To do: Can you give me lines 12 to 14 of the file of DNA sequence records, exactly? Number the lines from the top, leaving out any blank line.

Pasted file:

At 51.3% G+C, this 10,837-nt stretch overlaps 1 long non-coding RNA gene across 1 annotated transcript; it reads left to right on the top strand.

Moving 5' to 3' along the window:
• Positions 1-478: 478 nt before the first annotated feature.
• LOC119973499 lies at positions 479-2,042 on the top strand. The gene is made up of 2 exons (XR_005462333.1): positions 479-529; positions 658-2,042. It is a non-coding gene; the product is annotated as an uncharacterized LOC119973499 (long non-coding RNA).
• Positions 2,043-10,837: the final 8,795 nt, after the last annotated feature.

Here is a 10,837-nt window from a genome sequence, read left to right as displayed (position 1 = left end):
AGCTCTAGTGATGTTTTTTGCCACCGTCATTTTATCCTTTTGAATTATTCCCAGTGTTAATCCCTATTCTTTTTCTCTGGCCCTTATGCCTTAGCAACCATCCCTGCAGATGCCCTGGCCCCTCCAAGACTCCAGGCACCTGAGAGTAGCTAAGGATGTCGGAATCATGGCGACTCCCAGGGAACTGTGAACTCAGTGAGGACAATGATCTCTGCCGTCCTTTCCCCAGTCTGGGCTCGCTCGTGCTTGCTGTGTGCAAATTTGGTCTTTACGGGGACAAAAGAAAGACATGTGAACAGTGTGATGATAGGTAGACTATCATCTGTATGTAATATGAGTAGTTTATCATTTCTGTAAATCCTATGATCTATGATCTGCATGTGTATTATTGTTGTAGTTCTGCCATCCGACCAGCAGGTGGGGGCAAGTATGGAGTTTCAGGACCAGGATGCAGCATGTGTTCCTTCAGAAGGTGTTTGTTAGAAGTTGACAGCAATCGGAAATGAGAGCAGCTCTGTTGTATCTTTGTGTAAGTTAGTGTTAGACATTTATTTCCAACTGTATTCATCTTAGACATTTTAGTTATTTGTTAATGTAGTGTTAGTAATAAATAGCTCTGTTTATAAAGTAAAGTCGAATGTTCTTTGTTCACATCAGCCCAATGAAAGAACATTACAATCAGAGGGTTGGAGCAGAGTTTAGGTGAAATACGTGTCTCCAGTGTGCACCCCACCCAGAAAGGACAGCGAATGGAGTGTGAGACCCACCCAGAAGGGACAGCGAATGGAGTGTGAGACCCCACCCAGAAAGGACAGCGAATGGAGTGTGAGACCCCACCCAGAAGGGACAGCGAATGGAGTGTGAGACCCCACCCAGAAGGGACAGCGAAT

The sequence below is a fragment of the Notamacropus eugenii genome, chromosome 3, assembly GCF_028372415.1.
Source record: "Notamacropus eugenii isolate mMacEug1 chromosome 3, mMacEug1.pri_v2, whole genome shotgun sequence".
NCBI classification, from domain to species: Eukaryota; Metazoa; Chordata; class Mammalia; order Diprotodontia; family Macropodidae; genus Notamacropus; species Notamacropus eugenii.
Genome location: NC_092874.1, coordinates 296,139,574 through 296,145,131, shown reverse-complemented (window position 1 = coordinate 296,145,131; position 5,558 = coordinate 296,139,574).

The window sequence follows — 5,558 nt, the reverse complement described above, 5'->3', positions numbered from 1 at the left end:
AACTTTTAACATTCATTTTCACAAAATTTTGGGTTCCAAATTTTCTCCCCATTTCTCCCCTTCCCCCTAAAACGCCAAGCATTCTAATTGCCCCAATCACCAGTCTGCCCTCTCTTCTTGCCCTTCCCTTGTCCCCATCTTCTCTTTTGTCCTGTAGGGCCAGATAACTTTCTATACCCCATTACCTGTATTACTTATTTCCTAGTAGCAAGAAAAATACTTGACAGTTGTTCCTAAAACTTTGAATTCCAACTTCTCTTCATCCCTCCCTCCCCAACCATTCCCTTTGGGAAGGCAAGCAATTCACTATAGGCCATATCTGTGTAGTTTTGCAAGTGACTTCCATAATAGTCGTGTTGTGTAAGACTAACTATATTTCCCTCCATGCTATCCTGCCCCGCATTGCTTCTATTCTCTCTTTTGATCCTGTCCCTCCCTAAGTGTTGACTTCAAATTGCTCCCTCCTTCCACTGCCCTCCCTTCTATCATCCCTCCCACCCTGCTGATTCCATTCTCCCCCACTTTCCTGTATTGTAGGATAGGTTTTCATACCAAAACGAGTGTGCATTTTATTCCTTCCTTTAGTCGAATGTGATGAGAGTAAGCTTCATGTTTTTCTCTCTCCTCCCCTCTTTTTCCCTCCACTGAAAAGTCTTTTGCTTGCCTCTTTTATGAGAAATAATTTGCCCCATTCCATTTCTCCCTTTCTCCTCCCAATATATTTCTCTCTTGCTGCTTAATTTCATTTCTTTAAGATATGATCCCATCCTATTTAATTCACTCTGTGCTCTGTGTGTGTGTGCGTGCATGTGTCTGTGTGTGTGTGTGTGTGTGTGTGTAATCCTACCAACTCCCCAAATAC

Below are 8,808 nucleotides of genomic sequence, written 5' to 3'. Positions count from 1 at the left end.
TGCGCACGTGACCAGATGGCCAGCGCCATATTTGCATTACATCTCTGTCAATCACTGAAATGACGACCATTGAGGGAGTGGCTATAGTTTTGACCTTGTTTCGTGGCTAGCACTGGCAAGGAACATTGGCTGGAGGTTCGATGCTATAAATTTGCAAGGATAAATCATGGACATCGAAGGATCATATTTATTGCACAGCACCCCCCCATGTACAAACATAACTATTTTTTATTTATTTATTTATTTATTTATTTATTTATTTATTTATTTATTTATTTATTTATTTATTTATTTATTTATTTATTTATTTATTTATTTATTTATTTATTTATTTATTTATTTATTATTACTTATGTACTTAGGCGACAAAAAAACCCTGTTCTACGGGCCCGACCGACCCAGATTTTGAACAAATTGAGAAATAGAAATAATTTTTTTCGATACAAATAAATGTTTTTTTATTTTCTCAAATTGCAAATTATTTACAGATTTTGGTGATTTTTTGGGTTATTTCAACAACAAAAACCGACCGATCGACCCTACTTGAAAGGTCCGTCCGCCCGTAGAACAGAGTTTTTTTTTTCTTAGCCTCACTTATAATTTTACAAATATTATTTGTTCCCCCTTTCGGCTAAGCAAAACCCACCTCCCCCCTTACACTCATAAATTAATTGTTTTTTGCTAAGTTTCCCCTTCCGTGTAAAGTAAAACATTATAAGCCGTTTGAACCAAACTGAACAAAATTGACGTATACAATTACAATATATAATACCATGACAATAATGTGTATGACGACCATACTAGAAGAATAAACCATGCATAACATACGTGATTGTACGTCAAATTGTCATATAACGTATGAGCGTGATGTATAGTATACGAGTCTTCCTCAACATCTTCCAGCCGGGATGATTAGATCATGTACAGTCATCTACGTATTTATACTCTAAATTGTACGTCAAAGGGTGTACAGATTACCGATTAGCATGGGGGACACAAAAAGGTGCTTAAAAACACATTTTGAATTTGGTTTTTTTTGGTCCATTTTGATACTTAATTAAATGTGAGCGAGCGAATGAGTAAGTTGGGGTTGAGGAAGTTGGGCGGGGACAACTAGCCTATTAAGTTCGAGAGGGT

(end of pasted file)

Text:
The window sequence follows — 5,558 nt, the reverse complement described above, 5'->3', positions numbered from 1 at the left end:
AACTTTTAACATTCATTTTCACAAAATTTTGGGTTCCAAATTTTCTCCCCATTTCTCCCCTTCCCCCTAAAACGCCAAGCATTCTAATTGCCCCAATCACCAGTCTGCCCTCTCTTCTTGCCCTTCCCTTGTCCCCATCTTCTCTTTTGTCCTGTAGGGCCAGATAACTTTCTATACCCCATTACCTGTATTACTTATTTCCTAGTAGCAAGAAAAATACTTGACAGTTGTTCCTAAAACTTTGAATTCCAACTTCTCTTCATCCCTCCCTCCCCAACCATTCCCTTTGGGAAGGCAAGCAATTCACTATAGGCCATATCTGTGTAGTTTTGCAAGTGACTTCCATAATAGTCGTGTTGTGTAAGACTAACTATATTTCCCTCCATGCTATCCTGCCCCGCATTGCTTCTATTCTCTCTTTTGATCCTGTCCCTCCCTAAGTGTTGACTTCAAATTGCTCCCTCCTTCCACTGCCCTCCCTTCTATCATCCCTCCCACCCTGCTGATTCCATTCTCCCCCACTTTCCTGTATTGTAGGATAGGTTTTCATACCAAAACGAGTGTGCATTTTATTCCTTCCTTTAGTCGAATGTGATGAGAGTAAGCTTCATGTTTTTCTCTCTCCTCCCCTCTTTTTCCCTCCACTGAAAAGTCTTTTGCTTGCCTCTTTTATGAGAAATAATTTGCCCCATTCCATTTCTCCCTTTCTCCTCCCAATATATTTCTCTCTTGCTGCTTAATTTCATTTCTTTAAGATATGATCCCATCCTATTTAATTCACTCTGTGCTCTGTGTGTGTGTGCGTGCATGTGTCTGTGTGTGTGTGTGTGTGTGTGTGTAATCCTACCAACTCCCCAAATAC

Below are 8,808 nucleotides of genomic sequence, written 5' to 3'. Positions count from 1 at the left end.